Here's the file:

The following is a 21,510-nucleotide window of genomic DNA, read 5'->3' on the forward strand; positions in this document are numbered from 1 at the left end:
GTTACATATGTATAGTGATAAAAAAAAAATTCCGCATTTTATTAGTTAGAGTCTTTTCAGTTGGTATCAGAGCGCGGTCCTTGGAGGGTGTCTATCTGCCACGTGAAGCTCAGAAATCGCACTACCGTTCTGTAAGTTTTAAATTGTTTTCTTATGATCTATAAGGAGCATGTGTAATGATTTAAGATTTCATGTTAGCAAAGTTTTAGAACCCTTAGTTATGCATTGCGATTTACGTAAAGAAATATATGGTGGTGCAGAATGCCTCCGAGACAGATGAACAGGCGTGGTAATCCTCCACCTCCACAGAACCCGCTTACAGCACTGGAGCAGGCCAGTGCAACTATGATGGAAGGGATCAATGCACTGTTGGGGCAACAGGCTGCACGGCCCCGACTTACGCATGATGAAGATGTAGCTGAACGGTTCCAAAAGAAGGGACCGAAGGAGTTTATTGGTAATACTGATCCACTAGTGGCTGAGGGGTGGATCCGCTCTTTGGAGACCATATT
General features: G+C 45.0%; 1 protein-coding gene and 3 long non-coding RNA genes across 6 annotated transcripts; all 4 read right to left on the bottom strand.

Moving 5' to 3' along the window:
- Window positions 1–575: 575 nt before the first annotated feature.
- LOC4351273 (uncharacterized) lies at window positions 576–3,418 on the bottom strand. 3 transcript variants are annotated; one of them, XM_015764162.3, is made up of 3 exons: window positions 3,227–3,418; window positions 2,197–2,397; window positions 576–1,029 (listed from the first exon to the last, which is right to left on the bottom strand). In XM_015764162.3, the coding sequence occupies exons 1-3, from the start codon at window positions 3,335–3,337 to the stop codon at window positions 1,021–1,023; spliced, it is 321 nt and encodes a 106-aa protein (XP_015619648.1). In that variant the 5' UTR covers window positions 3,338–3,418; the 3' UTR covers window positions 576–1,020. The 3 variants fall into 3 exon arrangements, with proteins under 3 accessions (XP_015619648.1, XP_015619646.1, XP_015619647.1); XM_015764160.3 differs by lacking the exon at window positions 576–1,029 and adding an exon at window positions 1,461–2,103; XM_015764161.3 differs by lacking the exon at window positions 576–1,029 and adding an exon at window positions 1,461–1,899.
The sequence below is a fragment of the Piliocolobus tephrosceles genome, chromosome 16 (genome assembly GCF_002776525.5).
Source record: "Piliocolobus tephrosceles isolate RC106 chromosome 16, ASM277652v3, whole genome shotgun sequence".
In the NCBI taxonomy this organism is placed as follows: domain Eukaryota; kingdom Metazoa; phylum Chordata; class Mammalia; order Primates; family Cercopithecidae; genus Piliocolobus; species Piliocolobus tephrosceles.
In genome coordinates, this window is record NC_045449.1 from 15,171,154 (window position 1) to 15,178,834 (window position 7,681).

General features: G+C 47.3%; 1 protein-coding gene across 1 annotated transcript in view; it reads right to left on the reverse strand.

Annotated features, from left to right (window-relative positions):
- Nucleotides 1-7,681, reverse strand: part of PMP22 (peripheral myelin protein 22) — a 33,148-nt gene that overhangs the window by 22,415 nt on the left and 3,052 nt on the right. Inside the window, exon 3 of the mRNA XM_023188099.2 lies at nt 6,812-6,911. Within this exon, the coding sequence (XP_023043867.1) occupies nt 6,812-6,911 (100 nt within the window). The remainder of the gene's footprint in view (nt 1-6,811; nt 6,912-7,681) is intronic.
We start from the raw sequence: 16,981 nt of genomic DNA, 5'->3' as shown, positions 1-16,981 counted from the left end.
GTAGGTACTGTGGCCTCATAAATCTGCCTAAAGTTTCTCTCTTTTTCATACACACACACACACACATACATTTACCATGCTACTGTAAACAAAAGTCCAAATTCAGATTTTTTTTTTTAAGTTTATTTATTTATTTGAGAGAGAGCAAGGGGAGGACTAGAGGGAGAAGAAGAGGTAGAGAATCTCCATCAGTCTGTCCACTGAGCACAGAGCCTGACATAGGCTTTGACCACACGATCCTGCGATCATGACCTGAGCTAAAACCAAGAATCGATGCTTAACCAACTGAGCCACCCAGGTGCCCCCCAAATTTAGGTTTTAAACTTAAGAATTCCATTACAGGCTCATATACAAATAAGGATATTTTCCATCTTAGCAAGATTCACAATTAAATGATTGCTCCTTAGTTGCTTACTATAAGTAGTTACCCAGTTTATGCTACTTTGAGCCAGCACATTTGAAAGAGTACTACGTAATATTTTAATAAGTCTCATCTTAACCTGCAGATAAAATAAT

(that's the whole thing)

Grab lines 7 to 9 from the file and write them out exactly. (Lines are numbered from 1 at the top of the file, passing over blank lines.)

The sequence below is a fragment of the Piliocolobus tephrosceles genome, chromosome 16 (genome assembly GCF_002776525.5).
Source record: "Piliocolobus tephrosceles isolate RC106 chromosome 16, ASM277652v3, whole genome shotgun sequence".
In the NCBI taxonomy this organism is placed as follows: domain Eukaryota; kingdom Metazoa; phylum Chordata; class Mammalia; order Primates; family Cercopithecidae; genus Piliocolobus; species Piliocolobus tephrosceles.